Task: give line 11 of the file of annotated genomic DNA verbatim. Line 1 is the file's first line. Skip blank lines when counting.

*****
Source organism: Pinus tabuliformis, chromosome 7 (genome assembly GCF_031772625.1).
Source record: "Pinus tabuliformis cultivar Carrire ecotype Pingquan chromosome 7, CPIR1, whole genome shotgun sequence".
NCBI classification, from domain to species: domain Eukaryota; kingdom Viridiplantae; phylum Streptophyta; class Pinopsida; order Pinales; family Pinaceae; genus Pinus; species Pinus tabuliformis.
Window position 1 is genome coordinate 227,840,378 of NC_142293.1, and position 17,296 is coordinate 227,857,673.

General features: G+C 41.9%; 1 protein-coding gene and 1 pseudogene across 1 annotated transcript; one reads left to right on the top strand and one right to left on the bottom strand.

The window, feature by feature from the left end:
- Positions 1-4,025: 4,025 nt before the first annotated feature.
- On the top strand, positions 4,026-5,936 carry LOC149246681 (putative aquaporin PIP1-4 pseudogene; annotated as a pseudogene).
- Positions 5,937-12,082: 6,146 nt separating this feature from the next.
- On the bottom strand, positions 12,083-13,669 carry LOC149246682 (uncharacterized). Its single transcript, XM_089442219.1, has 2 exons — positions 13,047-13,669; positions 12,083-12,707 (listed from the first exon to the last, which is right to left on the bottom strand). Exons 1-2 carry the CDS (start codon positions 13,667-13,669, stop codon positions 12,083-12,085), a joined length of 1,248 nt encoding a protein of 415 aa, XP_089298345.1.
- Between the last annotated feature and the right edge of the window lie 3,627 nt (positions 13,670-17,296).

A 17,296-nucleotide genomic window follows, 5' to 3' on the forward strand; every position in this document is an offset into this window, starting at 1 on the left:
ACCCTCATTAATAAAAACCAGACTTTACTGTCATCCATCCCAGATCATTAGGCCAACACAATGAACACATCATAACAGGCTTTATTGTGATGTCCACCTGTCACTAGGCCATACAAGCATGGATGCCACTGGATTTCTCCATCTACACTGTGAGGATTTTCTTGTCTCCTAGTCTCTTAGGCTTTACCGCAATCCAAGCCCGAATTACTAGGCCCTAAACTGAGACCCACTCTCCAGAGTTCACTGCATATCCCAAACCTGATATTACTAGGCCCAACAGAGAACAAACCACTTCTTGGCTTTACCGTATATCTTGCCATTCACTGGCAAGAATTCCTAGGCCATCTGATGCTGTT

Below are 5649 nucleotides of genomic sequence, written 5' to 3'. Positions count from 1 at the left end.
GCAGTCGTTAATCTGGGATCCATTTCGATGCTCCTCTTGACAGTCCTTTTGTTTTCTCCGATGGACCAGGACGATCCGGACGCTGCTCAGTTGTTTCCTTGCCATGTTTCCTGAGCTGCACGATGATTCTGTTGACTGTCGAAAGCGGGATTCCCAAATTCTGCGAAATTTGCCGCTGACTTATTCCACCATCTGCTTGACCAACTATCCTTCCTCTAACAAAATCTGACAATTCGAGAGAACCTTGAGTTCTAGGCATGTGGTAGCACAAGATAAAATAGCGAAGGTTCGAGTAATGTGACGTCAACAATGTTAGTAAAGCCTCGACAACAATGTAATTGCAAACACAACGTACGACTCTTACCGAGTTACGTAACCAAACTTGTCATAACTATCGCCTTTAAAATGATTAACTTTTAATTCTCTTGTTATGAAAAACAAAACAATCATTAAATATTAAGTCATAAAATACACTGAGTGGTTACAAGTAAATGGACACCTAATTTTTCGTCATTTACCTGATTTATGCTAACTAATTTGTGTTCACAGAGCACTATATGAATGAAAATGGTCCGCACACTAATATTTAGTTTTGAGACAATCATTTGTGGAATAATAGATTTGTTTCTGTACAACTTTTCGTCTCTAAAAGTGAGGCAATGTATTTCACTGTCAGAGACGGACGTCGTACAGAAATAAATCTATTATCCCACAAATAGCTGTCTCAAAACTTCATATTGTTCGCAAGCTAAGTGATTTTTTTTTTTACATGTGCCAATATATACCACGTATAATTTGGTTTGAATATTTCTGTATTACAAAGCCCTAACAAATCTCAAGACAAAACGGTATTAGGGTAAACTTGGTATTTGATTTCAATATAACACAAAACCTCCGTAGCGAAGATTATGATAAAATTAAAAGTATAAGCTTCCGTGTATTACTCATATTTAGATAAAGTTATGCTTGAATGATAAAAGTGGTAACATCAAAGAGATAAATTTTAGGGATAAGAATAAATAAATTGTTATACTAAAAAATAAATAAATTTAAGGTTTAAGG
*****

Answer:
- Between the last annotated feature and the right edge of the window lie 3,627 nt (positions 13,670-17,296).